Terrorism And Justice

Michael O'Keefe, Tony Coady
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Terrorism And Justice

Published

15 September 2002

ISBN

9780522850499

Weight

230g

Size

216mm x 141mm

Imprint

Melbourne University Press

Terrorism And Justice

Michael O'Keefe, Tony Coady
Terrorism and Justice is the first book since September 11 to address philosophically the moral and political underpinnings of terrorism and anti-terrorism.
The terrorist attacks on the United States on 11 September 2001 profoundly shocked the international community. Policy-makers are increasingly aware of the inadequacy of existing intellectual, moral and legal frameworks for dealing with such events.Terrorism and Justice is the first book since September 11 to address philosophically the moral and political underpinnings of terrorism and anti-terrorism. It brings together authors with different attitudes and original perspectives on the ethical and practical justifications offered for terrorism, and different conceptual frameworks for assessing and justifying responses to terrorism. Some defend the principle that non-combatants ('innocents' or civilians) should be immune from attack; others qualify it; others again argue that traditional distinctions between combatants and non-combatants do not apply in the case of terrorism.Can terrorism ever be justified? If not, what are the grounds for condemning it? Is your 'terrorist' my 'freedom fighter'? What are the morally appropriate responses to terrorism-diplomatically, militarily…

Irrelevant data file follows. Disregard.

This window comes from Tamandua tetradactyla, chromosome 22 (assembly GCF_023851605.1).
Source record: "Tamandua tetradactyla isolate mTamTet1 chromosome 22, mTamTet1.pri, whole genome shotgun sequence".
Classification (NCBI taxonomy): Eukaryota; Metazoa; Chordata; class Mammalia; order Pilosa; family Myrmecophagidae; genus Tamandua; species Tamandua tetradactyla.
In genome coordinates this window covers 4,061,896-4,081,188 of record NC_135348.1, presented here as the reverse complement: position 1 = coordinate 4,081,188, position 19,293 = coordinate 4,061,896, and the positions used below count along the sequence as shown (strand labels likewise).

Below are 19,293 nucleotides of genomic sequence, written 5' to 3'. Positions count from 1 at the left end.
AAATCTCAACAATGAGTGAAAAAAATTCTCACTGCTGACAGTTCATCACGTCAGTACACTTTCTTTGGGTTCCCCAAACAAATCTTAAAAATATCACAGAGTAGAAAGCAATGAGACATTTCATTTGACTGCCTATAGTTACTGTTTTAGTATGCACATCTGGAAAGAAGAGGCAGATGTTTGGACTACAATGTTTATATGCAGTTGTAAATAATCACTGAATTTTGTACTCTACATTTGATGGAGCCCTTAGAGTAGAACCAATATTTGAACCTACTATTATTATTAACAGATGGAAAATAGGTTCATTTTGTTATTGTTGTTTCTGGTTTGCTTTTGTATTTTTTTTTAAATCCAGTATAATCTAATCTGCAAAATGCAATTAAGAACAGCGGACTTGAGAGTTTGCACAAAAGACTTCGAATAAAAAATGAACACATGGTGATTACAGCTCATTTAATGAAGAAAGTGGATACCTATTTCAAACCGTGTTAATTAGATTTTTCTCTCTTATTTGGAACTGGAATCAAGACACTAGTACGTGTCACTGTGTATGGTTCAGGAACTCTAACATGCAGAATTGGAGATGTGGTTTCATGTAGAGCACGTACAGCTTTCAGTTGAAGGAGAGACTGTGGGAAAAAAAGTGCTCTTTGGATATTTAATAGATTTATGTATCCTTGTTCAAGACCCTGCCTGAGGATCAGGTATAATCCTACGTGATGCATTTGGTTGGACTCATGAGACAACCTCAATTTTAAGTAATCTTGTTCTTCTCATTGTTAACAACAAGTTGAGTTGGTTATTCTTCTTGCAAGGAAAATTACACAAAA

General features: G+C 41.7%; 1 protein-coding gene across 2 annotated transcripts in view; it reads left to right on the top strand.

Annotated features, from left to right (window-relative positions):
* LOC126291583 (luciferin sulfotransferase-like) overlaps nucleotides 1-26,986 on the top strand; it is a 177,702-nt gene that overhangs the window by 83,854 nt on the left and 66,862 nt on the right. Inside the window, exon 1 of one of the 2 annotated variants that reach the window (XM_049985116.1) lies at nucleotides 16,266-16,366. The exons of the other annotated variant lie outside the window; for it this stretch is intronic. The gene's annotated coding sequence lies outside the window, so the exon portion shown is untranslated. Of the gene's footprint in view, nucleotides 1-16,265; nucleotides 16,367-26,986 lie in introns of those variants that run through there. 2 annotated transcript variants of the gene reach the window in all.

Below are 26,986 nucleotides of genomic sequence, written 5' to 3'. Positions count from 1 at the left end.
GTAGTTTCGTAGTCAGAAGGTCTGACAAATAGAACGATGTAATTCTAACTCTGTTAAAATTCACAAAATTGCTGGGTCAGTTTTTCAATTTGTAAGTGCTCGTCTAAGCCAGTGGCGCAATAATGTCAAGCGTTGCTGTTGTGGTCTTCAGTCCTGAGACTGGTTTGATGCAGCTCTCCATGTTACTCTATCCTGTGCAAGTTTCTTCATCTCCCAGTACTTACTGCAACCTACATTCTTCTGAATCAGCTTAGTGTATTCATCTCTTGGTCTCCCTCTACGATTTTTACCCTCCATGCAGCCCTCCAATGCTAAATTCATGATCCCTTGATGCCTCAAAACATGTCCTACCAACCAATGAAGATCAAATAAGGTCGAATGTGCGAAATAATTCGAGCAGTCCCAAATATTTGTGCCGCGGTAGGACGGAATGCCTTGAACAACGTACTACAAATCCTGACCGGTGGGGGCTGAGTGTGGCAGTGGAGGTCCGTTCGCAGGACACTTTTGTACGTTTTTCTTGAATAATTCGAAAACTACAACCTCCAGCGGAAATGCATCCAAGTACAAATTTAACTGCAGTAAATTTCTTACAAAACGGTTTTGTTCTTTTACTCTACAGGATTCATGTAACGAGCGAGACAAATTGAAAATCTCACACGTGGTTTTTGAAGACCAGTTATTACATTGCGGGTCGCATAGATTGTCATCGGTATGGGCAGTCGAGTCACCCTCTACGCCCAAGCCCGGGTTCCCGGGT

The terrorist attacks on the United States on 11 September 2001 profoundly shocked the international community. Policy-makers are increasingly aware of the inadequacy of existing intellectual, moral and legal frameworks for dealing with such events.Terrorism and Justice is the first book since September 11 to address philosophically the moral and political underpinnings of terrorism and anti-terrorism. It brings together authors with different attitudes and original perspectives on the ethical and practical justifications offered for terrorism, and different conceptual frameworks for assessing and justifying responses to terrorism. Some defend the principle that non-combatants ('innocents' or civilians) should be immune from attack; others qualify it; others again argue that traditional distinctions between combatants and non-combatants do not apply in the case of terrorism.Can terrorism ever be justified? If not, what are the grounds for condemning it? Is your 'terrorist' my 'freedom fighter'? What are the morally appropriate responses to terrorism-diplomatically, militarily and ethically? These are some of the questions this timely book seeks to explore.

About the author

Michael O'Keefe is a Research Fellow at the ARC Centre for Applied Philosophy and Public Ethics.

About Michael O'Keefe

Tony Coady

Professor C. A. J. (Tony) Coady is ARC Senior Research Fellow in Philosophy at the University of Melbourne and Head of the ARC Centre for Applied Philosophy and Public Ethics established by the Australian Research Council.

About Tony Coady

Paperback
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